FDA commissioner Stephen Hahn (AP Images)

Stephen Hahn con­firmed as new FDA chief

The Sen­ate has vot­ed 72-18 to con­firm Stephen Hahn as the na­tion’s 24th com­mis­sion­er of food and drugs, ush­er­ing in a long­time re­searcher and med­ical ex­ec­u­tive that faced lit­tle back­lash in the con­fir­ma­tion process but was wide­ly seen as a sec­ondary choice for those around the agency.

Four ex-FDA chiefs and dozens of high-pro­file groups had pub­licly en­dorsed for the job act­ing com­mis­sion­er Ned Sharp­less, who served from Scott Got­tlieb’s sur­prise de­par­ture through No­vem­ber 1, when Pres­i­dent Don­ald Trump of­fi­cial­ly nom­i­nat­ed Hahn. Got­tlieb al­so gave his sup­port to Sharp­less on Twit­ter.

Brett Giroir has act­ed as com­mis­sion­er since Sharp­less’s de­par­ture.

The MD An­der­son ex­ec, though, large­ly sailed through his con­fir­ma­tion hear­ings last month. Con­tin­u­al­ly ex­tolling the virtues of sci­ence, da­ta and trans­paren­cy, Hahn evad­ed firm an­swers on ques­tions about drug pric­ing, opi­oids and e-cig­a­rettes that have be­come is­sues of na­tion­al de­bate.

“I’m very much in fa­vor of trans­paren­cy,” he said in re­sponse to a ques­tion from Re­pub­li­can Sen­a­tor Su­san Collins on Ab­b­Vie’s con­tro­ver­sial strat­e­gy to keep its Hu­mi­ra patents through 2023.

The vague stance – not un­com­mon for any con­fir­ma­tion hear­ing – fell well short of cost­ing him the job but was a fac­tor in how some sen­a­tors vot­ed. De­mo­c­ra­t­ic Sen­a­tor Mag­gie Has­san cit­ed non-com­mit­tal an­swers Hahn gave on e-cig­a­rettes and the agency’s his­to­ry with opi­oids in her “no” vote.

“The Food and Drug Ad­min­is­tra­tion has an es­sen­tial mis­sion to pro­tect the health and safe­ty of all Amer­i­cans – and its lead­ers must make de­ci­sions based on sci­ence, not po­lit­i­cal in­flu­ence,” Has­san said in a state­ment.

Many groups long close with the agency, in­clud­ing the Amer­i­can As­so­ci­a­tion for Can­cer Re­search, sup­port­ed Hahn once he was nom­i­nat­ed and pub­licly wel­comed the con­fir­ma­tion.

“The AACR is look­ing for­ward to work­ing close­ly with him and his ex­tra­or­di­nary team at the FDA to help fa­cil­i­tate and ex­pe­dite the de­vel­op­ment and ap­proval of safe and ef­fec­tive treat­ments for can­cer pa­tients,” they said in a state­ment.

Hahn comes with ex­pe­ri­ence in on­col­o­gy’s most cut­ting edge ther­a­pies, but he’s found him­self in con­tro­ver­sy be­fore, most re­cent­ly when Chi­nese re­searchers were dis­missed from MD An­der­son, rais­ing ques­tions about racial pro­fil­ing.

He steps in­to an FDA that faces its own bevy of ques­tions, in­clud­ing as to whether the agency’s push to get drugs to pa­tients as fast as pos­si­ble has gone too far.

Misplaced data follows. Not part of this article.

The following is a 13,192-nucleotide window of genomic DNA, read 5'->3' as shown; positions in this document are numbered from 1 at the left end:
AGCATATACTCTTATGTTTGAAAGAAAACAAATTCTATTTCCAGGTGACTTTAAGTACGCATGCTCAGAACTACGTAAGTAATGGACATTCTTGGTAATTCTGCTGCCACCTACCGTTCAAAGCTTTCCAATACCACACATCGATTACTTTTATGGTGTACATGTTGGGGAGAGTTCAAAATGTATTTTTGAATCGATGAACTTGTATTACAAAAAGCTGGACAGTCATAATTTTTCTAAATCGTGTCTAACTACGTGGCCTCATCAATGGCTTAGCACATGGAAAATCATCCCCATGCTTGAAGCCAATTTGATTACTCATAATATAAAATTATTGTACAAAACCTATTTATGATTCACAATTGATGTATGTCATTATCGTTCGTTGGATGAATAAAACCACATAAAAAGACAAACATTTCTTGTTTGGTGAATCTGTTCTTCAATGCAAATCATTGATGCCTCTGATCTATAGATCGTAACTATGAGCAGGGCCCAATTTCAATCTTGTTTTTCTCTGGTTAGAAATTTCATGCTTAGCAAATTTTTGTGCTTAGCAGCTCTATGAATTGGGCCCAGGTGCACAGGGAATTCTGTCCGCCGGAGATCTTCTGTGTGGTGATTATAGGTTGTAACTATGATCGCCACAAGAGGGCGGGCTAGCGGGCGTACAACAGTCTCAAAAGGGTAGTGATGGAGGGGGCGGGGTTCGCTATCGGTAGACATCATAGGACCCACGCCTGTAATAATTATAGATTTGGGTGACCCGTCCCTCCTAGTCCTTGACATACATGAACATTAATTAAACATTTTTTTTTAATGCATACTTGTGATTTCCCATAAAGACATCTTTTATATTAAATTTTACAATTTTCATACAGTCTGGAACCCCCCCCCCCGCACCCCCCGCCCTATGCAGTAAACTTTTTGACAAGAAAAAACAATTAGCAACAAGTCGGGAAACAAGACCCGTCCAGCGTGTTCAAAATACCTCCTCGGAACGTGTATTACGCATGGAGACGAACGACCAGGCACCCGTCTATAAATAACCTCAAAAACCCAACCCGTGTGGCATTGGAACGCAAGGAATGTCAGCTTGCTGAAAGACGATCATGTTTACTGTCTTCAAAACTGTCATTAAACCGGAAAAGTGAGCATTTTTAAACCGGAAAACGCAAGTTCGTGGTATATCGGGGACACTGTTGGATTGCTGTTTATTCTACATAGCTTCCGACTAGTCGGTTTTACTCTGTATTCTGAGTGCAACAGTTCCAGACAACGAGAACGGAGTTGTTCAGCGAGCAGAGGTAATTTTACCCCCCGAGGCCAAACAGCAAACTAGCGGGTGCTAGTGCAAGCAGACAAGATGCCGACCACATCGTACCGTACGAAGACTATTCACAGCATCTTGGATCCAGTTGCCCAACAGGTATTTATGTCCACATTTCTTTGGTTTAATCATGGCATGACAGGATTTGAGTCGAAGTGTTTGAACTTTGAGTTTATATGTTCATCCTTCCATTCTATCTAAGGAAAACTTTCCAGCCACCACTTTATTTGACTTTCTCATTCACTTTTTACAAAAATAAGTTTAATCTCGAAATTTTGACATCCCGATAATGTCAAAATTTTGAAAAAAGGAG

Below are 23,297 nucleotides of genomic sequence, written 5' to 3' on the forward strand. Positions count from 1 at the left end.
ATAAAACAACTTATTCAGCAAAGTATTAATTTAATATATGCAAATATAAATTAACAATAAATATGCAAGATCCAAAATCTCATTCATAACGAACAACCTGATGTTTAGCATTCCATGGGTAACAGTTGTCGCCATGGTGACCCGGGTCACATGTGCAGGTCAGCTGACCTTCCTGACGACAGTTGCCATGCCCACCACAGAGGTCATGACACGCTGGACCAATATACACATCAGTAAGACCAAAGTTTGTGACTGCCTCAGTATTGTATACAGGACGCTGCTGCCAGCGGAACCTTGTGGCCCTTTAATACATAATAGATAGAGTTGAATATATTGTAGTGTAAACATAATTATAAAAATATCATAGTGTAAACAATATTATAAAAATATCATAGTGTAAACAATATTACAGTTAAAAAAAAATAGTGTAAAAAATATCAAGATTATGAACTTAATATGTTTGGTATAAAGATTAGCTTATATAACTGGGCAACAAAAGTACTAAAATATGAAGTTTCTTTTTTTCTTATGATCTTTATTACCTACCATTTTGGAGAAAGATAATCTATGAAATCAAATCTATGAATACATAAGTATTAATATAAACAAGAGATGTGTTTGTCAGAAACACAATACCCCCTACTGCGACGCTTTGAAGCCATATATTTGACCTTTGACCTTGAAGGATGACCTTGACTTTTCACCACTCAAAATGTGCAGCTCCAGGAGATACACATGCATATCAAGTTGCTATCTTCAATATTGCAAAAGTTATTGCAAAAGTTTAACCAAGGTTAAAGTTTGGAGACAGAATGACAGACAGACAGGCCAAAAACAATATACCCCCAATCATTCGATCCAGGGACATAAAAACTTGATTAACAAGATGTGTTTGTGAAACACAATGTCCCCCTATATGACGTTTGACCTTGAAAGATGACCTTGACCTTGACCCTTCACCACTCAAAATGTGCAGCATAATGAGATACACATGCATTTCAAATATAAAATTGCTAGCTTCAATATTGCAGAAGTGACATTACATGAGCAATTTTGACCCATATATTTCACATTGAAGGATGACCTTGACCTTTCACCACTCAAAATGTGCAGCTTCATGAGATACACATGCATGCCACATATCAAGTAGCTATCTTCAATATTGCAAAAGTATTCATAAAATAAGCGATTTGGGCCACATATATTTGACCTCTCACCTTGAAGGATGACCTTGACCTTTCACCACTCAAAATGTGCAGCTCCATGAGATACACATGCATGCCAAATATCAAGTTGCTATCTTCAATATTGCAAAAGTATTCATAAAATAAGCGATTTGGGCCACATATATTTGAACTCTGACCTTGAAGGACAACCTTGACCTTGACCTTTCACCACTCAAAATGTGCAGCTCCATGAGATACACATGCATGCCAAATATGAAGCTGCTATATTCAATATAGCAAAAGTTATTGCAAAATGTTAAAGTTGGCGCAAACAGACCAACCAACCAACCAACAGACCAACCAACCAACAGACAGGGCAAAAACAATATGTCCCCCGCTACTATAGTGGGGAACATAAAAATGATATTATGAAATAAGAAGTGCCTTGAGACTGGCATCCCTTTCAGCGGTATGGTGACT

Pfiz­er’s Doug Gior­dano has $500M — and some ad­vice — to of­fer a cer­tain breed of 'break­through' biotech

So let’s say you’re running a cutting-edge, clinical-stage biotech, probably public, but not necessarily so, which could see some big advantages teaming up with some marquee researchers, picking up say $50 million to $75 million dollars in a non-threatening minority equity investment that could take you to the next level.

Doug Giordano might have some thoughts on how that could work out.

The SVP of business development at the pharma giant has helped forge a new fund called the Pfizer Breakthrough Growth Initiative. And he has $500 million of Pfizer’s money to put behind 7 to 10 — or so — biotech stocks that fit that general description.

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BiTE® Plat­form and the Evo­lu­tion To­ward Off-The-Shelf Im­muno-On­col­o­gy Ap­proach­es

Despite rapid advances in the field of immuno-oncology that have transformed the cancer treatment landscape, many cancer patients are still left behind.1,2 Not every person has access to innovative therapies designed specifically to treat his or her disease. Many currently available immuno-oncology-based approaches and chemotherapies have brought long-term benefits to some patients — but many patients still need other therapeutic options.3

President Donald Trump (left) and Moncef Slaoui, head of Operation Warp Speed (Alex Brandon, AP Images)

White House names fi­nal­ists for Op­er­a­tion Warp Speed — with 5 ex­pect­ed names and one no­table omis­sion

A month after word first broke of the Trump Administration’s plan to rapidly accelerate the development and production of a Covid-19 vaccine, the White House has selected the five vaccine candidates they consider most likely to succeed, The New York Times reported.